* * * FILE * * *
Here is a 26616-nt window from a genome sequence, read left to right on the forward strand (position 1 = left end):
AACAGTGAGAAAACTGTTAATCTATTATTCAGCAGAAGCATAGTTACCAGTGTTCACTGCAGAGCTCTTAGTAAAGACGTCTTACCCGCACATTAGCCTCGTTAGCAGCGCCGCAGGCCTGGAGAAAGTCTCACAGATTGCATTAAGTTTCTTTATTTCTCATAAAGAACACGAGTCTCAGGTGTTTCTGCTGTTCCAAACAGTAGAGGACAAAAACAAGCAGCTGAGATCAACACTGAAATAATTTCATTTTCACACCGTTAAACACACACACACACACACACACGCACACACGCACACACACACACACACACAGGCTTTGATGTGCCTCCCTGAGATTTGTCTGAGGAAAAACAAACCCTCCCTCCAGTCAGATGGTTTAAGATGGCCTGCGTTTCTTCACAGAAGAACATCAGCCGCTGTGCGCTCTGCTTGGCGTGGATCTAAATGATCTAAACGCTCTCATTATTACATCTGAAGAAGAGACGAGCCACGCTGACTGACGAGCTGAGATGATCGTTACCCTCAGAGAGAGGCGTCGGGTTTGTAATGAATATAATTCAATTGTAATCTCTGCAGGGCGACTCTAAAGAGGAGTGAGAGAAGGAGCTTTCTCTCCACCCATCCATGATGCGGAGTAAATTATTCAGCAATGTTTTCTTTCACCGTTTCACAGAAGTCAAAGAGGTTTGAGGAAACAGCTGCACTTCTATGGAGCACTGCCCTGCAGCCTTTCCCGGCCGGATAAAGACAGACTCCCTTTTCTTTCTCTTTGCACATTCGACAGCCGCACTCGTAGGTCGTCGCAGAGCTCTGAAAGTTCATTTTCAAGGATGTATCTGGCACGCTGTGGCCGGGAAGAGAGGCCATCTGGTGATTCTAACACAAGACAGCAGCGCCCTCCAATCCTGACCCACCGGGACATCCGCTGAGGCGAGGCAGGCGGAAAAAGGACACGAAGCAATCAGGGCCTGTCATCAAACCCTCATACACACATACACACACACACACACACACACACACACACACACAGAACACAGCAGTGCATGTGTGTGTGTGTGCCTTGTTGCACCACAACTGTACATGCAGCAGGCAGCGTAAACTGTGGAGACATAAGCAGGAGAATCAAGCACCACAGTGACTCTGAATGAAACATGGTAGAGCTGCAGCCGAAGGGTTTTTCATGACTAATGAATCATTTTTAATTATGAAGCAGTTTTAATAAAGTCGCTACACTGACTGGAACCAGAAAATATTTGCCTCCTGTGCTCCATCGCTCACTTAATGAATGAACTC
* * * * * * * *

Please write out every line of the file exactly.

Here is a 26616-nt window from a genome sequence, read left to right on the forward strand (position 1 = left end):
AACAGTGAGAAAACTGTTAATCTATTATTCAGCAGAAGCATAGTTACCAGTGTTCACTGCAGAGCTCTTAGTAAAGACGTCTTACCCGCACATTAGCCTCGTTAGCAGCGCCGCAGGCCTGGAGAAAGTCTCACAGATTGCATTAAGTTTCTTTATTTCTCATAAAGAACACGAGTCTCAGGTGTTTCTGCTGTTCCAAACAGTAGAGGACAAAAACAAGCAGCTGAGATCAACACTGAAATAATTTCATTTTCACACCGTTAAACACACACACACACACACACACGCACACACGCACACACACACACACACACAGGCTTTGATGTGCCTCCCTGAGATTTGTCTGAGGAAAAACAAACCCTCCCTCCAGTCAGATGGTTTAAGATGGCCTGCGTTTCTTCACAGAAGAACATCAGCCGCTGTGCGCTCTGCTTGGCGTGGATCTAAATGATCTAAACGCTCTCATTATTACATCTGAAGAAGAGACGAGCCACGCTGACTGACGAGCTGAGATGATCGTTACCCTCAGAGAGAGGCGTCGGGTTTGTAATGAATATAATTCAATTGTAATCTCTGCAGGGCGACTCTAAAGAGGAGTGAGAGAAGGAGCTTTCTCTCCACCCATCCATGATGCGGAGTAAATTATTCAGCAATGTTTTCTTTCACCGTTTCACAGAAGTCAAAGAGGTTTGAGGAAACAGCTGCACTTCTATGGAGCACTGCCCTGCAGCCTTTCCCGGCCGGATAAAGACAGACTCCCTTTTCTTTCTCTTTGCACATTCGACAGCCGCACTCGTAGGTCGTCGCAGAGCTCTGAAAGTTCATTTTCAAGGATGTATCTGGCACGCTGTGGCCGGGAAGAGAGGCCATCTGGTGATTCTAACACAAGACAGCAGCGCCCTCCAATCCTGACCCACCGGGACATCCGCTGAGGCGAGGCAGGCGGAAAAAGGACACGAAGCAATCAGGGCCTGTCATCAAACCCTCATACACACATACACACACACACACACACACACACACACACACACAGAACACAGCAGTGCATGTGTGTGTGTGTGCCTTGTTGCACCACAACTGTACATGCAGCAGGCAGCGTAAACTGTGGAGACATAAGCAGGAGAATCAAGCACCACAGTGACTCTGAATGAAACATGGTAGAGCTGCAGCCGAAGGGTTTTTCATGACTAATGAATCATTTTTAATTATGAAGCAGTTTTAATAAAGTCGCTACACTGACTGGAACCAGAAAATATTTGCCTCCTGTGCTCCATCGCTCACTTAATGAATGAACTC